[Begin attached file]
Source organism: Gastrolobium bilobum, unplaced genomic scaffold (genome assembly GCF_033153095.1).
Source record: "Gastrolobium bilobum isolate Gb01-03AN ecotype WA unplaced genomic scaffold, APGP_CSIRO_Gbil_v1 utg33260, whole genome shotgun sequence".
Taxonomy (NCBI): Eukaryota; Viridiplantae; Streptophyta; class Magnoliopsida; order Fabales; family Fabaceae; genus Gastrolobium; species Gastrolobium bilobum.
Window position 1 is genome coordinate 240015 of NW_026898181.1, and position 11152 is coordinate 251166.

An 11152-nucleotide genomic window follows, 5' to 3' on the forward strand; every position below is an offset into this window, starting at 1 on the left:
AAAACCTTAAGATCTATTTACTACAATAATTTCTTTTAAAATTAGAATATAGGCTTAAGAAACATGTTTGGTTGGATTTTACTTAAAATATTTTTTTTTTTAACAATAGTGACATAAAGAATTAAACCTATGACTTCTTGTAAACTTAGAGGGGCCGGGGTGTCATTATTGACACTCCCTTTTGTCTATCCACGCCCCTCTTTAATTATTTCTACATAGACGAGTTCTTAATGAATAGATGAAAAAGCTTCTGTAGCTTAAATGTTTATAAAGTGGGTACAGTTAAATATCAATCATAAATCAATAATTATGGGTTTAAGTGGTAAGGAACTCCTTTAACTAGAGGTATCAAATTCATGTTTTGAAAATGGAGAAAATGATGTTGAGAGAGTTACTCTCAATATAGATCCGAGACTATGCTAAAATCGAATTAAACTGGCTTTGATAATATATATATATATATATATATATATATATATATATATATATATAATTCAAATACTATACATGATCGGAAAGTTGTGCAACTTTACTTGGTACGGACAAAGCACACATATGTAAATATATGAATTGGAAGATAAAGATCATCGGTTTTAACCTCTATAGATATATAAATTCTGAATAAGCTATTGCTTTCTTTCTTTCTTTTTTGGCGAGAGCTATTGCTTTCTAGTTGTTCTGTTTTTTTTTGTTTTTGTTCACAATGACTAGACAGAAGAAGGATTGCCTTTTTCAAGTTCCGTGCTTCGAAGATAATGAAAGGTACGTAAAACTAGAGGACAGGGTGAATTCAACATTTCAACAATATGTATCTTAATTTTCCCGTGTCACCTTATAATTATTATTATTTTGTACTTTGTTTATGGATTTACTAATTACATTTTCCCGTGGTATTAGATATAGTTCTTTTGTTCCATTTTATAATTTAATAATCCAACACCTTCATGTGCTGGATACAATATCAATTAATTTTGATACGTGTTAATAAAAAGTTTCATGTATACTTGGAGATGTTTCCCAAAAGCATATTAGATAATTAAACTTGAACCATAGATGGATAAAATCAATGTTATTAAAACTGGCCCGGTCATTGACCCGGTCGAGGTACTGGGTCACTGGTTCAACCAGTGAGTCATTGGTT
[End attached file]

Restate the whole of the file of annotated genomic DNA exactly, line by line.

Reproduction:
Source organism: Gastrolobium bilobum, unplaced genomic scaffold (genome assembly GCF_033153095.1).
Source record: "Gastrolobium bilobum isolate Gb01-03AN ecotype WA unplaced genomic scaffold, APGP_CSIRO_Gbil_v1 utg33260, whole genome shotgun sequence".
Taxonomy (NCBI): Eukaryota; Viridiplantae; Streptophyta; class Magnoliopsida; order Fabales; family Fabaceae; genus Gastrolobium; species Gastrolobium bilobum.
Window position 1 is genome coordinate 240015 of NW_026898181.1, and position 11152 is coordinate 251166.

An 11152-nucleotide genomic window follows, 5' to 3' on the forward strand; every position below is an offset into this window, starting at 1 on the left:
AAAACCTTAAGATCTATTTACTACAATAATTTCTTTTAAAATTAGAATATAGGCTTAAGAAACATGTTTGGTTGGATTTTACTTAAAATATTTTTTTTTTTAACAATAGTGACATAAAGAATTAAACCTATGACTTCTTGTAAACTTAGAGGGGCCGGGGTGTCATTATTGACACTCCCTTTTGTCTATCCACGCCCCTCTTTAATTATTTCTACATAGACGAGTTCTTAATGAATAGATGAAAAAGCTTCTGTAGCTTAAATGTTTATAAAGTGGGTACAGTTAAATATCAATCATAAATCAATAATTATGGGTTTAAGTGGTAAGGAACTCCTTTAACTAGAGGTATCAAATTCATGTTTTGAAAATGGAGAAAATGATGTTGAGAGAGTTACTCTCAATATAGATCCGAGACTATGCTAAAATCGAATTAAACTGGCTTTGATAATATATATATATATATATATATATATATATATATATATATATATAATTCAAATACTATACATGATCGGAAAGTTGTGCAACTTTACTTGGTACGGACAAAGCACACATATGTAAATATATGAATTGGAAGATAAAGATCATCGGTTTTAACCTCTATAGATATATAAATTCTGAATAAGCTATTGCTTTCTTTCTTTCTTTTTTGGCGAGAGCTATTGCTTTCTAGTTGTTCTGTTTTTTTTTGTTTTTGTTCACAATGACTAGACAGAAGAAGGATTGCCTTTTTCAAGTTCCGTGCTTCGAAGATAATGAAAGGTACGTAAAACTAGAGGACAGGGTGAATTCAACATTTCAACAATATGTATCTTAATTTTCCCGTGTCACCTTATAATTATTATTATTTTGTACTTTGTTTATGGATTTACTAATTACATTTTCCCGTGGTATTAGATATAGTTCTTTTGTTCCATTTTATAATTTAATAATCCAACACCTTCATGTGCTGGATACAATATCAATTAATTTTGATACGTGTTAATAAAAAGTTTCATGTATACTTGGAGATGTTTCCCAAAAGCATATTAGATAATTAAACTTGAACCATAGATGGATAAAATCAATGTTATTAAAACTGGCCCGGTCATTGACCCGGTCGAGGTACTGGGTCACTGGTTCAACCAGTGAGTCATTGGTT